However, there were restrictions or strict requirements to adhere to when making the yellow balls, with an emphasis on purity. The volunteers or craftsmen need to be on a strict vegetarian diet. During their period, female volunteers were forbidden from making or touching the decorative flower balls because they are regarded as impure.

The completion of these decorative pieces spanned over several days because the craftsmen were mainly members of the Devotee Group (Xiang You Hui, ⾹友会), who volunteered their personal time after work to complete the weaving of the flower balls.

Preparations for the Nine Emperor Gods Festival – Part 2: Construction of the Bridge

Another key preparation for the Nine Emperor Gods Festival that is unique to Charn Mao Hern Kew Huang Keng is the construction of the wooden ramp also known as the bridge. Constructed three weeks prior to the festival, this bridge serves a functional and symbolic purpose. Functionally, the bridge extends the entrance of the temple so that the palanquins, participants and devotees can make easy ingress and egress during rituals. Symbolically, the bridge represents the connecting of the two worlds (the celestial and the natural world) where the deities can make their entrance into the natural world.

The construction of the bridge was backbreaking work. Under the sweltering heat, the devotees helping out had to drag the cumbersome wooden planks from the temple backyard (Figure 19) to the forefront of the temple. Next, to form the base, the members erected the metal scaffolds (Figure 20) and positioned the wooden planks accordingly. This action often involved the prolonged arching of the back which might induce strain. Mr Lee, a fellow member of the Devotee Group working on the bridge noted, “today go home confirm back pain.”

Following so, the members placed the thin wooden planks (Figure 21) upon the base and hammered them individually into the base to form the structure. Subsequently, the yellow metal railings were welded into the structure (Figure 22) as the final finishing touches of the bridge. The bridge took approximately four hours to complete.

Although the construction of the bridge was both time-consuming and laborious, the devotees insisted on constructing the entire bridge by hand rather than hire external contractors to perform this menial task. This is because the activity allows them to retain and preserve the kampong spirit. Mr Lee concurred, “it is like the good old days, we [brothers] come and build this together.” Moreover, the members regarded the work as enjoyable instead of tiring as the presence of frequent joking and bantering has lifted the spirits amongst the temple members.

Preparations For The Nine Emperor Gods Festival – Part 3: Spring Cleaning

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Figure 23

A week after the construction of the bridge, the temple members came together again to continue with the preparations for the Nine Emperor Gods Festival by conducting the “spring cleaning”. The main purpose of this “spring cleaning” is to ensure that the temple’s cleanliness is immaculate before the festival commences, as the concept of purity is central to the festival. Every part of the temple, including the inner chamber (内殿), have been dusted, swept, repaired, scrubbed and hosed down with soap and water. The more inaccessible areas were reached by younger and more agile members of the temple as seen in Figure 23.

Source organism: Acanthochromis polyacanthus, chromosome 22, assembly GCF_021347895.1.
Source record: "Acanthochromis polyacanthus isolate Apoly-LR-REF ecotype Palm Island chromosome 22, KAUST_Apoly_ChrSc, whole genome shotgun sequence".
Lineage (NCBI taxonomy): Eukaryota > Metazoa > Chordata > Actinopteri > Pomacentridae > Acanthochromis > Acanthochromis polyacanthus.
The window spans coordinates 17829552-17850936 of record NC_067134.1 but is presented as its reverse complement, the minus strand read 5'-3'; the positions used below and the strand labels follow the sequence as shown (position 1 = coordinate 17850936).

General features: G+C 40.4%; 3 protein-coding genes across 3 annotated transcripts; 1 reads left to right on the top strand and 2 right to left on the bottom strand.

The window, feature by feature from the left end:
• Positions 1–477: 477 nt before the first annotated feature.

Upon completion, the temple was adorned with banners, flags, and other items, most of which were coloured in yellow which signified the impending arrival of the Nine Emperor Gods. While some members were putting up various decorative ornaments, other members were actively hoisting up a huge metal pole at the front of the temple. Affixed with a small shrub of bamboo leaves on the top, the metal pole held nine flags and nine yellow lamps, symbolising the Nine Emperor Gods.

Although the “spring cleaning” lasted for the entire day, the temple members showed little signs of fatigue. Instead, they were brimming with excitement about the festival, with one member stating, “it is finally coming, huat ah”.

Preparations for the Nine Emperor Gods Festival – Part 4: Bamboo Cutting Ritual

Another important component of the preparations for the festival is the bamboo cutting ritual. Bamboo is a central feature in many Chinese folk religion rituals as it has been regarded to be a sacred object that signified purity and spirituality. Besides being a symbol of purity, the long bamboo stalk in the Nine Emperor Gods Festival serves as a ‘flag’ or a geographical indicator to inform the Nine Emperor Gods the location to descend. Attached to both a metal pole as well as the Nine Emperor Gods lamp, the bamboo stalk is a primary feature in all Nine Emperor Gods Festivals.

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Figure 24

After being retrieved, the bamboo stems were transported back to Kew Huang Keng. Speedily, the members began to erect the bamboo stems against the metal pole (Figure 24). Effortlessly, one of the experienced members scaled the tall ladder to secure the remaining parts of the bamboo stems (Figure 25).

Anchored to the pole, the bamboo stems stood tall and straight (Figure 26). At the same time, another member skilfully attached the bamboo stems to the Nine Lamps (Nine Emperor Gods lamp) as seen in Figure 27. After securing the bamboo stems, a Taoist priest appeared from the temple. He began to perform a short ritual to “bless” the bamboo which already had talismans pasted on its stem.

The completion of the bamboo-installation ritual marks the end of Kew Huang Keng’s Nine Emperor Gods festival preparations.